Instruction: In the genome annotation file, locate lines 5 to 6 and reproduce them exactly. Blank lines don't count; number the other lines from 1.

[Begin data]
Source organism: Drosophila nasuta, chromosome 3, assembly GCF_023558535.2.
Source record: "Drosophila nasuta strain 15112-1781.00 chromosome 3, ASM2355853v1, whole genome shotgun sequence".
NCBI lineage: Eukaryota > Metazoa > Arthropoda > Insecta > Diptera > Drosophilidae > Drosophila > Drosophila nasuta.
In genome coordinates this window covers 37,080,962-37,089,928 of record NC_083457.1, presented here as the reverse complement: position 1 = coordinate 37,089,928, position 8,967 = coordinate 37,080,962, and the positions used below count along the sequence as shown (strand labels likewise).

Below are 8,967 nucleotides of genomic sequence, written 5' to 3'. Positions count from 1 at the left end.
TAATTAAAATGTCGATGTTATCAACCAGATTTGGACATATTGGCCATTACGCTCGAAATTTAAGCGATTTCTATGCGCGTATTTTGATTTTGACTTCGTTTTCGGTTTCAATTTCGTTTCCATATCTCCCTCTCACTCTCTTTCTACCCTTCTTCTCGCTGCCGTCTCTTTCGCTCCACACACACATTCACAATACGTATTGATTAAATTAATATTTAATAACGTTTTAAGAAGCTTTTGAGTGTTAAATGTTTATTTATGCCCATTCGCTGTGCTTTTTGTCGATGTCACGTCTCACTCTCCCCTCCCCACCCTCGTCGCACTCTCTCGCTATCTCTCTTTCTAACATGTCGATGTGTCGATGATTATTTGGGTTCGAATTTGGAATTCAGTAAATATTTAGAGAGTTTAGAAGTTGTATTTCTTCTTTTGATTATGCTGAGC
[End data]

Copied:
Below are 8,967 nucleotides of genomic sequence, written 5' to 3'. Positions count from 1 at the left end.
TAATTAAAATGTCGATGTTATCAACCAGATTTGGACATATTGGCCATTACGCTCGAAATTTAAGCGATTTCTATGCGCGTATTTTGATTTTGACTTCGTTTTCGGTTTCAATTTCGTTTCCATATCTCCCTCTCACTCTCTTTCTACCCTTCTTCTCGCTGCCGTCTCTTTCGCTCCACACACACATTCACAATACGTATTGATTAAATTAATATTTAATAACGTTTTAAGAAGCTTTTGAGTGTTAAATGTTTATTTATGCCCATTCGCTGTGCTTTTTGTCGATGTCACGTCTCACTCTCCCCTCCCCACCCTCGTCGCACTCTCTCGCTATCTCTCTTTCTAACATGTCGATGTGTCGATGATTATTTGGGTTCGAATTTGGAATTCAGTAAATATTTAGAGAGTTTAGAAGTTGTATTTCTTCTTTTGATTATGCTGAGC